Hope has a heart

Over the course of this unit I have composed a lot of newspaper articles, some based on events occurring in the real world, some based on events I have been creating. The use of truth in fiction adds believability to what is being said. I agree that for something’s, becoming creative in reporting can bring about absolute devastation to those being reported on (Anae, N 2017, p. 10). It can be tacky and obscene (Krakauer 1993). However, most works of fiction have elements of truth in them, with some of the direr, yet widely popular stories possibly evolving from true events that have been fictionalised.

My article:

Hope has a heart

By Karen Eastland

As the world watches on in horror at the devastation unfolding in the US and Mexico, the loss of life, home, family, there is one thing that is being found that many had begun to believe had been lost long ago, and that is community.

People from all over the country are loading up their boats and trucks with fresh water, non perishable food, and medical supplies. They have carved a path across America to bring much needed aid to those who have fallen foul to nature’s furies. Their actions have brought hope to those who had none, water to those in need, medical supplies to those injured, and food for victims and rescuers alike.

It is both heart-warming and devastating to watch, to experience. It brings to the surface a wave of emotions. Those people who have been moved by the plight of those caught up in the weathers destructive path, and the Earths grumblings have given hope to many more, for much more, than the people they have mobilised to assist.

It is this type of mobilising force, brought on by the people to help one another, that has provided hope for all of us.




Anae, N 2017, Week 8: Creative Nonfiction Video lecture, in HUMT20013: Elements of Creative Writing II, CQUniversity, viewed 8 September 2017, https://moodle.cqu.edu.au/mod/url/view.php?id=562390

Eastland, K 2017, Hope has a heart, viewed 8 September 2017, http://www.kareneastland.id.au/hope-has-a-heart

Gutkind, G 2009, The godfather of creative non-fiction, on The Book Show, viewed 8

September 2017,


Krakauer, J 1993, The Chris McCandless Obsession Problem, in Outside, viewed 5 September 2017, https://www.outsideonline.com/1920626/chris-mccandless-obsession-problem


British analytical philosopher, Michael Dummett, coined the term, “Anti-realism”(Dummett 1963) to describe a form of realism he viewed as being colourless. Dummett viewed that, “the difference between the realist and the anti-realist concerns the correct logical laws” “(1963). Tallis’ argument that, “It would be absurd to deny the delight that some readers derive from fantasy” (Tallis 1988, p. 213) has certainly been proven to be an argument more relevant today than it was just ten years ago.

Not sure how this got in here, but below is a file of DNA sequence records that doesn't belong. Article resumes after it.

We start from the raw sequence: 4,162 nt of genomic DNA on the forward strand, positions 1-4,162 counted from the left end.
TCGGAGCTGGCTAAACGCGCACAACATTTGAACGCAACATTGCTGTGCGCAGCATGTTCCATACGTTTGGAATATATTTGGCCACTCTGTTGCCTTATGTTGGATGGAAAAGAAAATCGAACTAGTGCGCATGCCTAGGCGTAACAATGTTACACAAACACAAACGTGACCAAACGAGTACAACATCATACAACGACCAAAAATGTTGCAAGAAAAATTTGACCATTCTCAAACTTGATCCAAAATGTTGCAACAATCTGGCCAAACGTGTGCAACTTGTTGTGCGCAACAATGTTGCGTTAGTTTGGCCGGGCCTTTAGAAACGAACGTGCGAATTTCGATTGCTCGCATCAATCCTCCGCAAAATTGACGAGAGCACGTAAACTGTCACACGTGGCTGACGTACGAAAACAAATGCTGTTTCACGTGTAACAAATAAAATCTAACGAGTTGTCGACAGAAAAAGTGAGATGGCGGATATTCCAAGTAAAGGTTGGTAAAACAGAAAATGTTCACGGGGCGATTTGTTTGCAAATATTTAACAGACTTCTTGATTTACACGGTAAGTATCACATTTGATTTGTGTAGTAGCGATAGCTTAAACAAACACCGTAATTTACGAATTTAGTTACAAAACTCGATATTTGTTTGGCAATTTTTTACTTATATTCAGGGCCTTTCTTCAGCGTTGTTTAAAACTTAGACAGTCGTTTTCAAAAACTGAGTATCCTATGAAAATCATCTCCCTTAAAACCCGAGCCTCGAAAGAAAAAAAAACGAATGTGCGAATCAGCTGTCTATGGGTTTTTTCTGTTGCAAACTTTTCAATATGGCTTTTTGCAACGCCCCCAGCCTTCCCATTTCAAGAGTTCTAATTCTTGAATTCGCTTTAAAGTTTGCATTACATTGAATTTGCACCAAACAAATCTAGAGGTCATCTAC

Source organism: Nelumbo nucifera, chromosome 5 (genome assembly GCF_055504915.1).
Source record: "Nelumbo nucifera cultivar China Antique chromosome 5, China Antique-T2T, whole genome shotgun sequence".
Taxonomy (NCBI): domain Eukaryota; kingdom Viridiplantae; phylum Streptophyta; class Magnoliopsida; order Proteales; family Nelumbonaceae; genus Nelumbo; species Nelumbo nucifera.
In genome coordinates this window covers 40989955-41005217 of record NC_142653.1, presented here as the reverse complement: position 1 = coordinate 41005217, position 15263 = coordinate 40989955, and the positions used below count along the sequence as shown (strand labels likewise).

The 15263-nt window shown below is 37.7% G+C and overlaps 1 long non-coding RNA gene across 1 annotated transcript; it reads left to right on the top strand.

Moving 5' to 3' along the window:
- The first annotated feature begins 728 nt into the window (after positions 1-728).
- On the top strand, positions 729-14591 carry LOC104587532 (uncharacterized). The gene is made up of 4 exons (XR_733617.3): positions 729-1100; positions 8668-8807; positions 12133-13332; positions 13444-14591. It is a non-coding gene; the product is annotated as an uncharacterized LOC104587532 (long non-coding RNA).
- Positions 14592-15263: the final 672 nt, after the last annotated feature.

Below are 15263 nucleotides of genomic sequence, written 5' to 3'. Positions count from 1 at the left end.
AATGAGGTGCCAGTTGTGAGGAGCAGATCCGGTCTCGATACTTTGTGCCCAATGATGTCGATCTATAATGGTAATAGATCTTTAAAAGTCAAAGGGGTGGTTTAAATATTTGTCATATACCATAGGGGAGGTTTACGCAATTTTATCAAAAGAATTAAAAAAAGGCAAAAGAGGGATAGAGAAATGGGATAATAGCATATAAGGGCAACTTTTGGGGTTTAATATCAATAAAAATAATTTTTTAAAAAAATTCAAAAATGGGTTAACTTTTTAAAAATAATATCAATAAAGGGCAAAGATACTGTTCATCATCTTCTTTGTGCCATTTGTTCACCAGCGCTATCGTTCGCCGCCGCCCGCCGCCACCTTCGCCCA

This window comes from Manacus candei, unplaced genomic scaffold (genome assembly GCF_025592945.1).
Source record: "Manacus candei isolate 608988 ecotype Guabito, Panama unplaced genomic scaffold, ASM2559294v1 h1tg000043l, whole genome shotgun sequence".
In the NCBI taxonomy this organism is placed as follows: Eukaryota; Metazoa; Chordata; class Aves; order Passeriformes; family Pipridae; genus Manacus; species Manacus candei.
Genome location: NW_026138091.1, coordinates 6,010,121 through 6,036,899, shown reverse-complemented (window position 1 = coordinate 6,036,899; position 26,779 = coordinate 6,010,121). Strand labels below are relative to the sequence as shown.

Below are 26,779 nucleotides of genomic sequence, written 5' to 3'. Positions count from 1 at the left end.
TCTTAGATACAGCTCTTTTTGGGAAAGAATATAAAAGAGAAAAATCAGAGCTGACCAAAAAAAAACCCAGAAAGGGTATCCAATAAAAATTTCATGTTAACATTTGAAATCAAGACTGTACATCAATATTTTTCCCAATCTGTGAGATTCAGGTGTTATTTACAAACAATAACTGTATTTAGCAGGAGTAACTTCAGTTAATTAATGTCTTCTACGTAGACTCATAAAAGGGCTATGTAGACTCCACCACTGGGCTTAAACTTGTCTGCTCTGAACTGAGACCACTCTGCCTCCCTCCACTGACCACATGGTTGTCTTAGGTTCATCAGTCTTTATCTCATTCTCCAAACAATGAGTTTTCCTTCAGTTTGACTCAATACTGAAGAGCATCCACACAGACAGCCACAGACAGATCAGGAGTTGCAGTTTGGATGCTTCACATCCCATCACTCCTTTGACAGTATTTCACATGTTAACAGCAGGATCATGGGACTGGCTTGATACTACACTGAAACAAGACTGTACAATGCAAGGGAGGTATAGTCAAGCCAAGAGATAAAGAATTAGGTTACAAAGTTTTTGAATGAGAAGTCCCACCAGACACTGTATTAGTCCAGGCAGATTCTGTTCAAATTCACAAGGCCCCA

Dummett would have considered Jerry’s world, and the character to be colourless simply for the way in which the story is being told, or shown as the maybe. Though Jerry is full of life and likeness that holds parallels with the ‘real’ world, Jerry’s character is a very real interpretation of the real, making it colourful anti-realism (Anae, N 2017). Tallis’ observation about the way in which, “Anti-realism is a protest on behalf of reality” (1988) and is being, “traduced by fictions in the grip of stylistic tricks” (1988). More importantly, Tallis goes on to say that, “Anti-Realism is an invaluable critique of realism”(1988) and for much of the world, this is true with Pathos becoming a natural progression of this critique.




Anae, N 2017, Week 7: Anti-Realism, Humour, Pathos Video lecture, in HUMT20013: Elements of Creative Writing II, CQUniversity, viewed 2 September 2017, https://moodle.cqu.edu.au/mod/url/view.php?id=562354

Dummett, M 1963, Realism, in Dummett on Realism and Anti-Realism, viewed 2 September 2017, http://www.iep.utm.edu/dummett

Tallis, R 1988, Closure: Realism and Ant-Realism, in In Defence of Realism, U of Nebraska Press